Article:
In addition, an unprecedented 5,000 people signed up to testify. Eighty-seven percent were in opposition to redefining the institution, according to the House Minority Office, responsible for registering those who testify.

CitizenLink's Stuart Shepard discussed the Hawaii gay marriage law on a recent edition of The Meeting House.   Commentary on the law is found beginning at 23:11.

1 - Christian organizations respond to typhoon in Philippines

The death toll continues to increase in the aftermath of Typhoon Haiyan, which roared through the island- based nation, leaving a death toll of over 3600 people confirmed as of Sunday afternoon and others feared to be dead.   And, as we see so often, Christian and ministry-based organizations are stepping in to help provide relief for the thousands who are in need, having lost homes and property and facing an uncertain future.

According to a report on The Christian Post website, over 1.8 million are estimated to have been displaced, with over 9 million having been affected in some way.  The Post quotes a statement from Indiana-based Church World Service (CWS), which says:  "Tragic stories of loss are emerging every day – mothers searching for their children, families torn apart...The people of the Philippines and other regions damaged by the storm desperately need our prayers and financial support."

CWS is working in the central Philippine city of Tacloban, the capital of Leyte province, where Haiyan destroyed about 80 percent of structures in its path.

There are estimates of sustained winds of up to 195 miles per hour and gusts of up to 235 in some parts of the nation.

Philippines' President Benigno Aquino is being criticized for lack of preparation on the part of his government for the storm, as well as the slowness of aid delivery.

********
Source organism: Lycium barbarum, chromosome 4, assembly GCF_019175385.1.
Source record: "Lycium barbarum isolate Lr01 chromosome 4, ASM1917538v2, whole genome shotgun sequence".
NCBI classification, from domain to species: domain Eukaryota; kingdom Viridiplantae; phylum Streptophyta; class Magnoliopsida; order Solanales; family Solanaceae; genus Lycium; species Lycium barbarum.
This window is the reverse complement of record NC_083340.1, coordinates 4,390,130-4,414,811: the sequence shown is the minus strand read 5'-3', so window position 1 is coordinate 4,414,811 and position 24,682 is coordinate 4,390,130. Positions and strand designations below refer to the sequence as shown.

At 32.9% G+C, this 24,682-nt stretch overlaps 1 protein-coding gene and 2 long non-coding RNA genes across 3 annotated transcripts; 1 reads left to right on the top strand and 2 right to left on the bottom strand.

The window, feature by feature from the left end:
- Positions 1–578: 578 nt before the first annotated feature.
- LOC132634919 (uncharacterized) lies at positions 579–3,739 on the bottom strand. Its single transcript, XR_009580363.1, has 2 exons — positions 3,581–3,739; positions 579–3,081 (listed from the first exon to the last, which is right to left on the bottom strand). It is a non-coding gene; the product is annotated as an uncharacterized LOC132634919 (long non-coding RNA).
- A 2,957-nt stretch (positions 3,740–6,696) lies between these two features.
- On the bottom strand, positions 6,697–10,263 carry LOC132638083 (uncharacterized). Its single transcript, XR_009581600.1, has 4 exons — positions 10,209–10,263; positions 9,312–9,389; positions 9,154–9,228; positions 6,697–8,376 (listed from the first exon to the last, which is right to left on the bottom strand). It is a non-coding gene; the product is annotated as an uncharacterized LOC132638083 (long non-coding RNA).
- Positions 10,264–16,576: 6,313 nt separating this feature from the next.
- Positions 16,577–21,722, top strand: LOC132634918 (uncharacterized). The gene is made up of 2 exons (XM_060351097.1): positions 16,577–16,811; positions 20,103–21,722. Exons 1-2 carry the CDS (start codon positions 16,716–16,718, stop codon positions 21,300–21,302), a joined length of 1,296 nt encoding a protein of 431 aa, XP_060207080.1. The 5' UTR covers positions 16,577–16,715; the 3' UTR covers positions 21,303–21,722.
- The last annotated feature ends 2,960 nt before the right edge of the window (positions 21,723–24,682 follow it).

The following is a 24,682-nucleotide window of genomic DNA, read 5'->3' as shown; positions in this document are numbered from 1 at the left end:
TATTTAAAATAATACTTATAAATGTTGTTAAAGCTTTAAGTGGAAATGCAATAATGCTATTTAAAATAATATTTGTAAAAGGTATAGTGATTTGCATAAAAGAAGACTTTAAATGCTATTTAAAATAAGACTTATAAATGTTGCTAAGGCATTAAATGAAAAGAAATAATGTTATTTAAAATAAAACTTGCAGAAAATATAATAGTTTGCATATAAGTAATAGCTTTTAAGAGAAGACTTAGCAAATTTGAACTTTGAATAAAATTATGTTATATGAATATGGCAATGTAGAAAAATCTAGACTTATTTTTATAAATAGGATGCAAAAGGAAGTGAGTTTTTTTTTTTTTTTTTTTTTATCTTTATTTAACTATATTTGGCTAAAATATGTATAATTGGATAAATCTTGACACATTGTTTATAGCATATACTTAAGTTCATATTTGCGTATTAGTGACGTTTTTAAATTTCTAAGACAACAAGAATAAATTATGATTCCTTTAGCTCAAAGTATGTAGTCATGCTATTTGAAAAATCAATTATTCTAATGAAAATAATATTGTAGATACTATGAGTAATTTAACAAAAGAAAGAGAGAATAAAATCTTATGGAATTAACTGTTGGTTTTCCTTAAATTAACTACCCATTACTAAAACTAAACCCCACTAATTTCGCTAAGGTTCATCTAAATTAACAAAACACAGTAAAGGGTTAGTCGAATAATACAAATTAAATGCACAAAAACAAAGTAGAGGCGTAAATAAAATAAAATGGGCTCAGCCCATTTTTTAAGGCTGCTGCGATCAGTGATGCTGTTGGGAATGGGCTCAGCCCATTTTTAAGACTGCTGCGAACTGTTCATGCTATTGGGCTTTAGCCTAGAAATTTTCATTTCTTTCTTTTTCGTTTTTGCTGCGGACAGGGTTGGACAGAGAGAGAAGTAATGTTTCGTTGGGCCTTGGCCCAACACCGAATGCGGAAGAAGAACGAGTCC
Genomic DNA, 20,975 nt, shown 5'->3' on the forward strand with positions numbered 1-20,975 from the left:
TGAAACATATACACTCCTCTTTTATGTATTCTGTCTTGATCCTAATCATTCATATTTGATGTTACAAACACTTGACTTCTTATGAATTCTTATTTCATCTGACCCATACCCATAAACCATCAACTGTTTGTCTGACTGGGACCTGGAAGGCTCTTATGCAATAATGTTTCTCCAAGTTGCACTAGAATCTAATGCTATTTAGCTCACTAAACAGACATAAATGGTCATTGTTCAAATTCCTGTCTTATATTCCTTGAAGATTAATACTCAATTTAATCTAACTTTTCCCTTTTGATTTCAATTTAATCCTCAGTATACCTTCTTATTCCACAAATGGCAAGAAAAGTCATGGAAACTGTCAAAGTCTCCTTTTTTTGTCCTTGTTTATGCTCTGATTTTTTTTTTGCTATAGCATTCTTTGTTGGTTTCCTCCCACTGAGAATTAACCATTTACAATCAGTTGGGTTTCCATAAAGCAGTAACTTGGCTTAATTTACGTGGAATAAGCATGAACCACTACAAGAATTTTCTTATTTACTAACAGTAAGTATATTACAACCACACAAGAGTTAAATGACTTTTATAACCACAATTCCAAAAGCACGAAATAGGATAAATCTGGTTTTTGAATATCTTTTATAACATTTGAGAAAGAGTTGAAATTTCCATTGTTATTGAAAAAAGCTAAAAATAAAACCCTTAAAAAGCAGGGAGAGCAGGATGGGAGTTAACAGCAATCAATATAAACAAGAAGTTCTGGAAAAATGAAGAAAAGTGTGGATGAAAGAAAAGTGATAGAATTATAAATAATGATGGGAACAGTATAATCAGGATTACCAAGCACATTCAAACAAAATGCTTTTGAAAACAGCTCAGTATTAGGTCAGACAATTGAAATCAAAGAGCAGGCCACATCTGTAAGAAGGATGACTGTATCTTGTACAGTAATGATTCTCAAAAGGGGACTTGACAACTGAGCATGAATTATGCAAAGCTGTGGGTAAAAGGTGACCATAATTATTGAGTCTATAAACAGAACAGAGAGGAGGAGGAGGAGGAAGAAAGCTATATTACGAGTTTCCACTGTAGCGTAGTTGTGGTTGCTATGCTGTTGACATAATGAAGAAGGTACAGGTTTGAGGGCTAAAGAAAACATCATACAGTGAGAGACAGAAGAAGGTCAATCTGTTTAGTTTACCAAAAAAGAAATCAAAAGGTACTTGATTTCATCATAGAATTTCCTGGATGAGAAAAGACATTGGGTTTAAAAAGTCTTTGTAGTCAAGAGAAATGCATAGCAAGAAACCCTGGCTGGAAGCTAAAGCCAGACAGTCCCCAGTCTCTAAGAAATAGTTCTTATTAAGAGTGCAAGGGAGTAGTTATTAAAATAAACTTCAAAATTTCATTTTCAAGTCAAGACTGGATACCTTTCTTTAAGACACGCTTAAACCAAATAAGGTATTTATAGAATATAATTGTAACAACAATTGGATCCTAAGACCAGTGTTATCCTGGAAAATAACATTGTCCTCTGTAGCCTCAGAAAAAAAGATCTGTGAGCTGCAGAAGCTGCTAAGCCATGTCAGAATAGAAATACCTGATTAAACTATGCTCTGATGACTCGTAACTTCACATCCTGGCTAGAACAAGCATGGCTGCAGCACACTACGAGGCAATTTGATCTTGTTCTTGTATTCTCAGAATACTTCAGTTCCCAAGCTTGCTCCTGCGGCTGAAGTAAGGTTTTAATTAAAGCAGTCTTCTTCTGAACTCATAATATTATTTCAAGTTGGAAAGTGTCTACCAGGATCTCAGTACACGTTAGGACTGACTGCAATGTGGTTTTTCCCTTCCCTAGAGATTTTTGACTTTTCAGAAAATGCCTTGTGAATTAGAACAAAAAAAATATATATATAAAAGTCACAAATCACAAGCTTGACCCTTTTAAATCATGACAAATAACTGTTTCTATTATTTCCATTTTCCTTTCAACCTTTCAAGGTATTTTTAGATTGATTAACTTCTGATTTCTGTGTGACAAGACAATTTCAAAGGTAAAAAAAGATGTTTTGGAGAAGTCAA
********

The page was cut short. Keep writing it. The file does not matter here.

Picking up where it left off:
The Post reports that about 18,000 people are involved in the rescue and relief effort, according to BBC, which also reports that the flow of aid to the affected area has increased dramatically over the last two days thanks to international aircraft, ships and personnel, including a U.S. aircraft carrier group.

Christian relief agencies World Vision, Convoy of Hope, and Samaritan's Purse are all on the ground.  Also, there is a consortium of agencies called the Integral Alliance, which, according to another recent Christian Post story, is an international network of 19 Christian relief organizations and an affiliate of the World Evangelical Alliance.  It has launched a joint disaster response with 18 of its members, working either directly on-ground in the Philippines or through fundraising efforts in other parts of the world. Fiona Boshoff, International Director of Integral Alliance, told The Christian Post that right now the most immediate needs of Typhoon Haiyan victims are "water, food, medicine and shelter."

She said, "Our members are responding to the needs they have found, and co-ordinating with the government and other agencies, as well as with local NGOs and church and ministry networks wherever possible to bring a holistic response to those in need..."   The road back will be long for these displaced victims and others adversely affected by the storm, but faith-based organizations provide not only needed supplies, but that incredible intangible element - hope.